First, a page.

>
>
>
> Solution [3] is what Old Clients already do in OIDC today, so that’s what
> already happens and why problem space (3) isn’t a problem.
>
>
>
>  — Justin
>
>
>
> On Jan 2, 2020, at 12:24 PM, Takahiko Kawasaki <taka@authlete.com> wrote:
>
>
>
> Thank you, Justin. Actually, I wanted to see someone write a summary about
> what happens in each combination from a viewpoint of both RP and AS with
> regard to backward compatibility (as I told you in other channel just
> before you posted your email ^_^).
>
> So,
>
> *(1) New Client + New Server*
> No problem will happen.
>
> *(2) New Client + Old Server*
> *[Problem 2-1]* If an authorization request contains 'request' or
> 'request_uri' but doesn't have old mandatory request parameters
> ('client_id' and 'response_type') outside the request object, the request
> is rejected.
>
> *[Solution 2]* New Client should include the old mandatory request
> parameters duplicately outside the request object. This means that New
> Client should always send old mandatory request parameters duplicately
> outside the request object if it wants to get maximum compatibility.
>
> *(3) Old Client + New Server*
> *[Problem 3-1]* If an authorization request contains 'request' or
> 'request_uri' and some "optional" request parameters are not included in
> the request object, AS will interpret the request differently. Imagine what
> happens when optional parameters such as 'scope', 'state', 'nonce',
> 'redirect_uri', 'response_mode', 'max_age', 'acr_values', 'code_challenge',
> 'code_challenge_method' and 'prompt' are not included in the request object
> but present outside the request object.
>
> *[Problem 3-2]* If an authorization request contains 'request' or
> 'request_uri' and some "mandatory" request parameters ('client_id' and
> 'response_type') are not included in the request object, the request is
> rejected.
>
> *[Solution 3]* Old Client should include all request parameters
> duplicately in the request object. This means that Old Client should always
> include all request parameters duplicately in the request object if it
> wants to get maximum compatibility.
>
> *(4) Old Client + Old Server*
> No problem will happen.
>
> - - -
>
>
> From a Client's point of view, for maximum compatibility, both Old and New
> Clients should put mandatory request parameters outside the request object
> and put all request parameters duplicately inside the request object.
>
> [Problem 3-1] is difficult to detect because the authorization request is
> not rejected. But, if New Server requires that all request parameters
> outside the request object be put inside the request object duplicately,
> [Problem 3-1] is handled as an error and thus client developers can detect
> the problem.
>
> Consequently, introducing the following requirement in "FAPI Part 2, 5.2.2
> <https://openid.net/specs/openid-financial-api-part-2-ID2.html#authorization-server>,
> 10" to JAR seems a good compromise (as I told before)
>
> shall require that all parameters are present inside the signed request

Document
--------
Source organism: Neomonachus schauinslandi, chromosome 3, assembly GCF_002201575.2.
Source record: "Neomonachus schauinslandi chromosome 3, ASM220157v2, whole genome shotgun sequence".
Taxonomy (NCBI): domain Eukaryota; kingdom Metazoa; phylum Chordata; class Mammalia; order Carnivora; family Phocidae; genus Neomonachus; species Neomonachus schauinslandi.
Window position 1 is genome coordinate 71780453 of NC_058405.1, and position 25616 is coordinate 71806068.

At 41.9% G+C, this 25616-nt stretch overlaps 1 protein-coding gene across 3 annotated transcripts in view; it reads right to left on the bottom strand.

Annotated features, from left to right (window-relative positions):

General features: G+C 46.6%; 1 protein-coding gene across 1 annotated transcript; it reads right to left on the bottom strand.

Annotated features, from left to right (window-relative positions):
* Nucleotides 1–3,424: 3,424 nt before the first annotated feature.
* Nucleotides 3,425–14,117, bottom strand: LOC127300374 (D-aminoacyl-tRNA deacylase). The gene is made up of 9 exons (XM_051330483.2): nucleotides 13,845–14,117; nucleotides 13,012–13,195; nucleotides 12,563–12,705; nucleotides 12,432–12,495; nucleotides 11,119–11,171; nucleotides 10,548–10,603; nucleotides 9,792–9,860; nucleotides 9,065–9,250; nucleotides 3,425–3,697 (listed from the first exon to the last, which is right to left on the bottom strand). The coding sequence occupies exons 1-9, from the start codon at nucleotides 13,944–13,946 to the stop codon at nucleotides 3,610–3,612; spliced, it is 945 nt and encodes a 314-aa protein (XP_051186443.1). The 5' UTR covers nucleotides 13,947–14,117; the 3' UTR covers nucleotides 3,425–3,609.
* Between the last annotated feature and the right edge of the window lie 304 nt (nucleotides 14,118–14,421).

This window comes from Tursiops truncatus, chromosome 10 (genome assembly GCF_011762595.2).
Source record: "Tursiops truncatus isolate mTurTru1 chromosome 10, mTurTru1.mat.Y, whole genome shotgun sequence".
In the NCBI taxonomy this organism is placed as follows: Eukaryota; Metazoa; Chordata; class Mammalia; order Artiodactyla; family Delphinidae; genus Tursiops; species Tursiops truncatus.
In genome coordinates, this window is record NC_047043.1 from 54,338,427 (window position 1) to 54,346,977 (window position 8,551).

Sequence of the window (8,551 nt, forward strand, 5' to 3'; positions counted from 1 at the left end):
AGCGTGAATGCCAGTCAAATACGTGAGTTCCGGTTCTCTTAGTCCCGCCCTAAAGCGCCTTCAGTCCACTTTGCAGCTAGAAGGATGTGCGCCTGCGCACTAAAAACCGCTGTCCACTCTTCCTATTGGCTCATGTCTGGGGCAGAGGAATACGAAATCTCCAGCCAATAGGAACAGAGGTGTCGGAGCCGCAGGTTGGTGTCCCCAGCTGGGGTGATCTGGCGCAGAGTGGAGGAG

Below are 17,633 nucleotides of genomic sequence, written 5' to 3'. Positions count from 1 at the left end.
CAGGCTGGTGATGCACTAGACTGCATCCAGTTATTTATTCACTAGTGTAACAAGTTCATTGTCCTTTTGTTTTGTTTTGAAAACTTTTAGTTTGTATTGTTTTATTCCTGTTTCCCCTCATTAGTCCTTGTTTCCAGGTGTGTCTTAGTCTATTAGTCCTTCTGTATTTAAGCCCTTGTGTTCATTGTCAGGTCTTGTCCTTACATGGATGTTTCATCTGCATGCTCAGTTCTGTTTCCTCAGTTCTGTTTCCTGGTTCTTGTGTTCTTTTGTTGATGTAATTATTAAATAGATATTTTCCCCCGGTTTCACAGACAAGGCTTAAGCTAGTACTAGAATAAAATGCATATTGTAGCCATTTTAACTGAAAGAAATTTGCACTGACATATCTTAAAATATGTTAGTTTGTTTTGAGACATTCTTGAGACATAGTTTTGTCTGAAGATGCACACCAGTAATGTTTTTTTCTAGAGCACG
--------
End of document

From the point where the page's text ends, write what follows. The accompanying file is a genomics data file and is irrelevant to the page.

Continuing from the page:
> object passed in the request or request_uri parameter;
>
>
> instead of just saying "the authorization server supporting this
> specification MUST only use the parameters included in the request object."
> which will bring about [Problem 3-1]. That is, how about adding a rule like
> "if request parameters exist outside the request object, they must exist
> inside the request object, too."?
>
> Any thoughts?
>
>
>
> Best,
>
> Taka
>
>
>
>
>
> On Fri, Jan 3, 2020 at 12:48 AM Justin Richer <jricher@mit.edu> wrote:
>
> I think the nature of the backwards incompatibility is important here. The
> way that things are now, using merge-with-precedence, you have the
> following matrix of compatibility:
>
>
>
>
>
>              New Server  |  Old Server  |
>
> -----------+-------------+--------------+
>
> New Client |      YES    |      NO      |
>
> Old Client |      YES    |     YES      |
>
>
>
>
>
> If you ask me, this is the right balance for a breaking change. Old
> clients, where the vast majority of the code is, don’t have to change. New
> clients can only talk to servers with the new features, which is the
> ability to drop parameters from the external request. This would apply to
> both OIDC and plain OAuth.
>
>
>
> I think we should follow this kind of pattern in the discussions on OAuth
> 2.1, which I think JAR should be a part of/
>
>
>
>  — Justin
>
>
>
>
>
>
>
> On Jan 2, 2020, at 3:40 AM, Takahiko Kawasaki <taka@authlete.com> wrote:
>
>
>
> Breaking backward compatibility in this part would mean that OpenID
> Certification given to AS implementations with request_uri support will be
> invalidated once they support JAR. It also would mean that test cases in
> the official conformance suite need to be changed in a
> backward-incompatible manner, which would implicitly encourage that all
> certified implementations should re-try to get certification.
>
> Changing the spec now might need more three to six months, but it would be
> worth considering what we get and lose by saving the months and breaking
> backward compatibility.
>
> Best Regards,
> Taka
>
>
>
> On Wed, Dec 18, 2019 at 4:14 PM Nat Sakimura <sakimura@gmail.com> wrote:
>
> So, no change is OK?
>
>
>
> On Wed, Dec 11, 2019 at 10:01 PM John Bradley <ve7jtb@ve7jtb.com> wrote:
>
> I also slightly prefer the merge approach.
>
>
>
> There are plusses and minuses to both.
>
>
>
> Changing again now that it is past ISEG review and backing out a Discuss